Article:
However, Physicians, will use the ordinary approach such as 2D or 2.5D views until they learn how to proficiently use the technology,” says Mike Harper, executive vice president and CMO of zSpace, a technology firm that amalgamates virtual and Augmented Reality.

2. VR in Pain or Emotion Management

Emotion Management
Emotion Management

VR assists in pain management therapy as well and can directly be used with patients. In a post written by Technopedia, they said that their partner“ Limbix, has proven that VR is a powerful tool for immersion therapy and growth mindset training. Furthermore, they added that VR creates an actual experience that is generally observed in stress and they assist the patients by teaching them how to cope up in those situations. Thus, VR can help patients by teaching them how to manage their reactions, from fear of heights to substance abuse to social anxiety.

3. VR helps in Patient Communication

Patient Communication
Patient Communication

VR is not only limited in helping physicians or surgeons but also helping health professionals to develop their communication skills. How? There is a company named as  Friends With Holograms, which provides VR technology for training. 

This company has partnered with Accenture to forge a program to teach soft skills using VR. In this program, the doctor sits in the room with a patient and choose questions to ask and conversation paths to pursue,” says the CEO of “Friends With Holograms”.  This way, they can practice informing a patient of a terminal illness and how to deal with a variety of reactions. In addition to this, they can even practice having conversations with parents related to different problematic situations.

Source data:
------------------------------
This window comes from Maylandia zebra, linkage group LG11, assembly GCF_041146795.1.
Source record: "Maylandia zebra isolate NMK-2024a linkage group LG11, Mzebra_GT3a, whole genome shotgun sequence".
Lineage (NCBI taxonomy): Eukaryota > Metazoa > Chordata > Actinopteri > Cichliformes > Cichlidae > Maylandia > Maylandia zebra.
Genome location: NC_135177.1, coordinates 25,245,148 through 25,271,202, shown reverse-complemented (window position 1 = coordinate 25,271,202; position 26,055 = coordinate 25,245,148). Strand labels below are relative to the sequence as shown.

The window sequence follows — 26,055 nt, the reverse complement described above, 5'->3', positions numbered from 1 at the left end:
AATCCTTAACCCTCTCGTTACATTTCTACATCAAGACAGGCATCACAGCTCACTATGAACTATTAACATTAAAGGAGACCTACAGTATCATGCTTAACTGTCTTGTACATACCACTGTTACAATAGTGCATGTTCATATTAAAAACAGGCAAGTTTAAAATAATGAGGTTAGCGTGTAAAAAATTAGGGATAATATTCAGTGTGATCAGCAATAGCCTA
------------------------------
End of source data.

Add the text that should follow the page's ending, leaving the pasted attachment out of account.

4. VR helps in Increasing the Quality of Life for Seniors

Quality of Life for Seniors
Quality of Life for Seniors

Age is the factor that hinders the mobility of people and senior citizens face most of the consequences of this because they can’t travel the place of their choice. Virtual reality can solve this problem, as it can transport them to the destination of their choice in no time.

Several studies have shown that VR brings happiness and wellness. One such company that is promoting this kind of immersive experience is MyndVR. It uses VR to provide quality experiences. Their focus is on creating content that takes seniors out of the four walls of their existing place and engages them in a way that keeps their minds active and full of curiosity. The research conducted on MyndVR’s customers showed a 25% positive behavior change in patients; another study showed a 50% positive reaction to VR in a memory care setting.

What Comes Next From Here?

Clearly, VR is the future and will definitely change the things we see and feel today. Ebbe Altberg CEO of Linden Lab,(which develops platforms for virtual experiences) believes that while VR has made great strides in mental and physical health, we’re just now beginning to even realize its full potential.

As the technology will become more advanced, we will see more and more patients turning to virtual for connection, these are places where they can connect with others that may share their conditions, and where they can enjoy a greater degree of mobility. Hence, virtual worlds will soon become an essential part of our day to day grind and it will act as a bridge between healthcare providers and the patients.